“To build AI at any kind of meaningful scale, any developer is going to have core dependencies on resources that are largely concentrated in only a few firms,” said Sarah Myers West, managing director at the AI Now Institute, which researches the effects of AI on society. “There really isn’t a path out of it.”
This month, a flurry of announcements from Google, Microsoft, Amazon and OpenAI illustrated the frenzied pace of competition. Google integrated its Bard chatbot into Gmail, Google Docs and some of its other products; users found the tool making basic mistakes. Amazon announced a new conversation mode for its Alexa speakers using cutting-edge chatbot tech; in an onstage demonstration, the tool lapsed into long pauses between answers.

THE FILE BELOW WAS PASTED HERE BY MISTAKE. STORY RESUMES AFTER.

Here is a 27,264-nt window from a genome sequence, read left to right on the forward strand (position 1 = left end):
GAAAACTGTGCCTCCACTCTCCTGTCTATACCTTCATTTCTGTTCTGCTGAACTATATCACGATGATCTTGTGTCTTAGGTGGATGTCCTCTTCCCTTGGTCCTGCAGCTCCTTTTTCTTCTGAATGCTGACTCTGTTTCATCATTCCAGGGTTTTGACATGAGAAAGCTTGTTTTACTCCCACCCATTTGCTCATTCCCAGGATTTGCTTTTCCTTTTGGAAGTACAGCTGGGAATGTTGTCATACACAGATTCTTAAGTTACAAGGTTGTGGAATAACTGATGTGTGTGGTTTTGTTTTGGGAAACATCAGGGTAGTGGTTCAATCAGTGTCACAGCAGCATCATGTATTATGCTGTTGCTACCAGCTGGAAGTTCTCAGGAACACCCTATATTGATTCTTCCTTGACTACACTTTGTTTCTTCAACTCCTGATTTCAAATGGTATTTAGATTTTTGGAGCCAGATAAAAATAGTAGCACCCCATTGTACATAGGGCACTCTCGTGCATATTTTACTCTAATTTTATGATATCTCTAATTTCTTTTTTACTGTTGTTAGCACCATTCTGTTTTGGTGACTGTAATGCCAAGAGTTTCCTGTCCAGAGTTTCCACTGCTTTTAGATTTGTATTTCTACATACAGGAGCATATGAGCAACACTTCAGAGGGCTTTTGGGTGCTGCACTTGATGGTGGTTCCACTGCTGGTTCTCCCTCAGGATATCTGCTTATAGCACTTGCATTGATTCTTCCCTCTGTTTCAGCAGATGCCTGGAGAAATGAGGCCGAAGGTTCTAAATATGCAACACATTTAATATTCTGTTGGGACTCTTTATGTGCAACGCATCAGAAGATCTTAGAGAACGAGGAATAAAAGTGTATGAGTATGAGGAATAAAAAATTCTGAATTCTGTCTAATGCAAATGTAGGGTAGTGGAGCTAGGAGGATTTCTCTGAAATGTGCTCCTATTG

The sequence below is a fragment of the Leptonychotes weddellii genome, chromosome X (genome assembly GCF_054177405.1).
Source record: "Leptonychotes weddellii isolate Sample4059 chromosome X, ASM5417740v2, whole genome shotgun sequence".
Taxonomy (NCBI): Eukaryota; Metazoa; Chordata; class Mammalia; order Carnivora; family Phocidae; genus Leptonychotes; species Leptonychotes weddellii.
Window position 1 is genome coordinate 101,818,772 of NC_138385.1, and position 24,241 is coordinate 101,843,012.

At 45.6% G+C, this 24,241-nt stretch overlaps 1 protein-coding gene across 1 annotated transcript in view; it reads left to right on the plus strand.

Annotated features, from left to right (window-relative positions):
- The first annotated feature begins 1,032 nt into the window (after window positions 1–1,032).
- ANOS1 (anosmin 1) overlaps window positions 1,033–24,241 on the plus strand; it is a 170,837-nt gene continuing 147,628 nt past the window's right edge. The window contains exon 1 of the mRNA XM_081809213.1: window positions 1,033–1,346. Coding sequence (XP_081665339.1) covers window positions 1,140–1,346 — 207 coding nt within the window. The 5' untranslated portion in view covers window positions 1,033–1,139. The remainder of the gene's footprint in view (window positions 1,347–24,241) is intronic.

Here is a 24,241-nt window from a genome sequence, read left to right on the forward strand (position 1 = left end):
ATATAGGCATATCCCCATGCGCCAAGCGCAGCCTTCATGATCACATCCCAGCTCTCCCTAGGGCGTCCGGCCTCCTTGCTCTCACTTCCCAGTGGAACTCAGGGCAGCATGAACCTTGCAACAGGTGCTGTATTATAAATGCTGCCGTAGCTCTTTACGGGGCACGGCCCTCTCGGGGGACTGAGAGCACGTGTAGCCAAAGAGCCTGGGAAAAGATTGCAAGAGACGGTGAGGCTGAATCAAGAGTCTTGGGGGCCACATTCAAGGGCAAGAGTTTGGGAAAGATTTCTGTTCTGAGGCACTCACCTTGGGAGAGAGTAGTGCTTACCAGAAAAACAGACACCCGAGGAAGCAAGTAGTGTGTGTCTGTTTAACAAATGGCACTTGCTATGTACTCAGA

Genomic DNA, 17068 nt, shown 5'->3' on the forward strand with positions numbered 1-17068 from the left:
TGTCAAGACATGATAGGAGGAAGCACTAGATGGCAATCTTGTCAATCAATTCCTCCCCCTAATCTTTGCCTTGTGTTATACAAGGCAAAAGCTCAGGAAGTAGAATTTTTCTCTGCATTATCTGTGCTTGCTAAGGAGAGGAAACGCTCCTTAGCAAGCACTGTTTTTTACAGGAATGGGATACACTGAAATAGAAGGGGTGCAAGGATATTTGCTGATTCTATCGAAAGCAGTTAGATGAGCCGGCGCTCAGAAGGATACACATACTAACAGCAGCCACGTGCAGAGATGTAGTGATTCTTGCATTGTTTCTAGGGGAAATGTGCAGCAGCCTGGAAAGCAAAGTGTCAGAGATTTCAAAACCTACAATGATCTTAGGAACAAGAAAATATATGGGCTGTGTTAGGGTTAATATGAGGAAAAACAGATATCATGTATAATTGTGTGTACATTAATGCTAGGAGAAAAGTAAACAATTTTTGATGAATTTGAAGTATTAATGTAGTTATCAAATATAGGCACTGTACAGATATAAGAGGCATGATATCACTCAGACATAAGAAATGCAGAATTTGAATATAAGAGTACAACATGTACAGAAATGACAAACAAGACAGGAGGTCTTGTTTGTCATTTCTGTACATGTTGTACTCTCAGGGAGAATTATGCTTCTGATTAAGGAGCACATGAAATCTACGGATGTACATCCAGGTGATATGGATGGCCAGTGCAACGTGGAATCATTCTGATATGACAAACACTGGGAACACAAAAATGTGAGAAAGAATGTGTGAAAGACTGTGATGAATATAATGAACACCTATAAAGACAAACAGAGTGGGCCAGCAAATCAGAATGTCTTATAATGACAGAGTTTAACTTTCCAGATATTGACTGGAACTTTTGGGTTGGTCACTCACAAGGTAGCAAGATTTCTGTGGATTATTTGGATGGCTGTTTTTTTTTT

But the ability to push AI tech to customers through existing products is a key advantage, said Myers West. ChatGPT rocketed to popularity through word of mouth, social media posts and news coverage, but after only a few months it was already losing users, according to a report from web traffic monitoring firm SimilarWeb. Big Tech companies have billions of users coming to them every day.
“Ownership of the ecosystem matters,” Myers West said.
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